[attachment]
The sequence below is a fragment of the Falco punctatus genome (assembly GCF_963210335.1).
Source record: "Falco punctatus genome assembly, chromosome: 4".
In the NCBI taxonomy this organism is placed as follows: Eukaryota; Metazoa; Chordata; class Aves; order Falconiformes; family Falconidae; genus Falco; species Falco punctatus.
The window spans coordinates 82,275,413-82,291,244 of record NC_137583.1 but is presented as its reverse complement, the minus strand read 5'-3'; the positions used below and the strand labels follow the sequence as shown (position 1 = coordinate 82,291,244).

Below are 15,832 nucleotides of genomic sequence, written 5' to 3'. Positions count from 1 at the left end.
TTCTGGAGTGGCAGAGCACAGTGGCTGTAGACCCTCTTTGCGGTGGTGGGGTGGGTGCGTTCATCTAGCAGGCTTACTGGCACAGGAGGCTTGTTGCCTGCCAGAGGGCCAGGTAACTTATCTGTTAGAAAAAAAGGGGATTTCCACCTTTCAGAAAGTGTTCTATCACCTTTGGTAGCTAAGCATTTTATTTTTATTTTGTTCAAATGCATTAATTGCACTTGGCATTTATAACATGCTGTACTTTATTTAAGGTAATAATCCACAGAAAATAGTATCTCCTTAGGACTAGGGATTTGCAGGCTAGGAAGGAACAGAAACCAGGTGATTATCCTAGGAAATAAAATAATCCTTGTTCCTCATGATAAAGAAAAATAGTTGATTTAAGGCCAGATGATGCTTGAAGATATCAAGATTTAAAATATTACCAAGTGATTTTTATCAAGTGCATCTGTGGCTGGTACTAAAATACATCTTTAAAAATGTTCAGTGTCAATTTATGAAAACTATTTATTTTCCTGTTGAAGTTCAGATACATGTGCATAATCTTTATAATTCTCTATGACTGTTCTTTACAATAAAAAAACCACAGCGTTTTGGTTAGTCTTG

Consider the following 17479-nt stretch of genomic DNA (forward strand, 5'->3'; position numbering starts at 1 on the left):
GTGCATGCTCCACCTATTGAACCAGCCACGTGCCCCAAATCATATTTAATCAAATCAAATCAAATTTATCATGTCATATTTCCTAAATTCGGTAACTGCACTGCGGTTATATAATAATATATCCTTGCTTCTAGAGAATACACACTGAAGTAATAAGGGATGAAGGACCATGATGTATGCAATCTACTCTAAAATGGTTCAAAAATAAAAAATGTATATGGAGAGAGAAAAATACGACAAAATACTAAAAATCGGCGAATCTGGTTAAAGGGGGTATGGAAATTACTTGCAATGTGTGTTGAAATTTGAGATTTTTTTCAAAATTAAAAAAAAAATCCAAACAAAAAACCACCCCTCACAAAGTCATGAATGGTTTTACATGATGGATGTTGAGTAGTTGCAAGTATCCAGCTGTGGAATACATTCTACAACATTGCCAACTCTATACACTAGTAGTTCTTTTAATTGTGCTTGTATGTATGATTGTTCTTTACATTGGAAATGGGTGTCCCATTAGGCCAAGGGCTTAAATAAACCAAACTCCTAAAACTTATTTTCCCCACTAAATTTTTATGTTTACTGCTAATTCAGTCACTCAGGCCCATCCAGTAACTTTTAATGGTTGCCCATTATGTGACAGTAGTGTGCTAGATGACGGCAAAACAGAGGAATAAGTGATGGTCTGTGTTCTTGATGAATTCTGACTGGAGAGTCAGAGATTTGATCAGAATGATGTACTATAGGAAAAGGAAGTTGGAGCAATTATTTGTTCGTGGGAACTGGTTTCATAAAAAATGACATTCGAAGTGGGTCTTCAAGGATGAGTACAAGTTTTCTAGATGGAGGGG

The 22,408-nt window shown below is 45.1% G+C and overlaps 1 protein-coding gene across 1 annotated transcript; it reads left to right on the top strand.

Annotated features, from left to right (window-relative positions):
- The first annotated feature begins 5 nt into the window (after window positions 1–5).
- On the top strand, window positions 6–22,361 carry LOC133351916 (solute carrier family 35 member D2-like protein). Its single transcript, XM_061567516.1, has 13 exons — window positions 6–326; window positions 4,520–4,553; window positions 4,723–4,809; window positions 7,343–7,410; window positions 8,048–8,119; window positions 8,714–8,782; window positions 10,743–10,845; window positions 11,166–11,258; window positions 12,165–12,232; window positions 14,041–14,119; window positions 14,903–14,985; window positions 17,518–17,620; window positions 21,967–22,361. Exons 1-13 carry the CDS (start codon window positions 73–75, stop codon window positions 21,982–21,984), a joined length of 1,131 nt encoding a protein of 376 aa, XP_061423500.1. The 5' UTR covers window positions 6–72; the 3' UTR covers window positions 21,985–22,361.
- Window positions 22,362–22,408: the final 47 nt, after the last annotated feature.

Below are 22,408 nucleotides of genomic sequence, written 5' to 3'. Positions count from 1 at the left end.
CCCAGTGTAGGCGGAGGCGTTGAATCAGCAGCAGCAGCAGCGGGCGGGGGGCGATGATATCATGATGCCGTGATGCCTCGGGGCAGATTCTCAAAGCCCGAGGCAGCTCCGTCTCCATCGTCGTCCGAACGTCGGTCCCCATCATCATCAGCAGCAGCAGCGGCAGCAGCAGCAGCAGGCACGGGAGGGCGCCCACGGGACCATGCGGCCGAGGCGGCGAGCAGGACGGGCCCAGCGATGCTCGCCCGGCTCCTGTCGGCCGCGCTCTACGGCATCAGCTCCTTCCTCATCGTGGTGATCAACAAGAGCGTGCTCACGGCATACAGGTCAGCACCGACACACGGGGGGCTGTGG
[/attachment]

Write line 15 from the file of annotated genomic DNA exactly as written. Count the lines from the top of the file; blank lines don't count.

CCCAGTGTAGGCGGAGGCGTTGAATCAGCAGCAGCAGCAGCGGGCGGGGGGCGATGATATCATGATGCCGTGATGCCTCGGGGCAGATTCTCAAAGCCCGAGGCAGCTCCGTCTCCATCGTCGTCCGAACGTCGGTCCCCATCATCATCAGCAGCAGCAGCGGCAGCAGCAGCAGCAGGCACGGGAGGGCGCCCACGGGACCATGCGGCCGAGGCGGCGAGCAGGACGGGCCCAGCGATGCTCGCCCGGCTCCTGTCGGCCGCGCTCTACGGCATCAGCTCCTTCCTCATCGTGGTGATCAACAAGAGCGTGCTCACGGCATACAGGTCAGCACCGACACACGGGGGGCTGTGG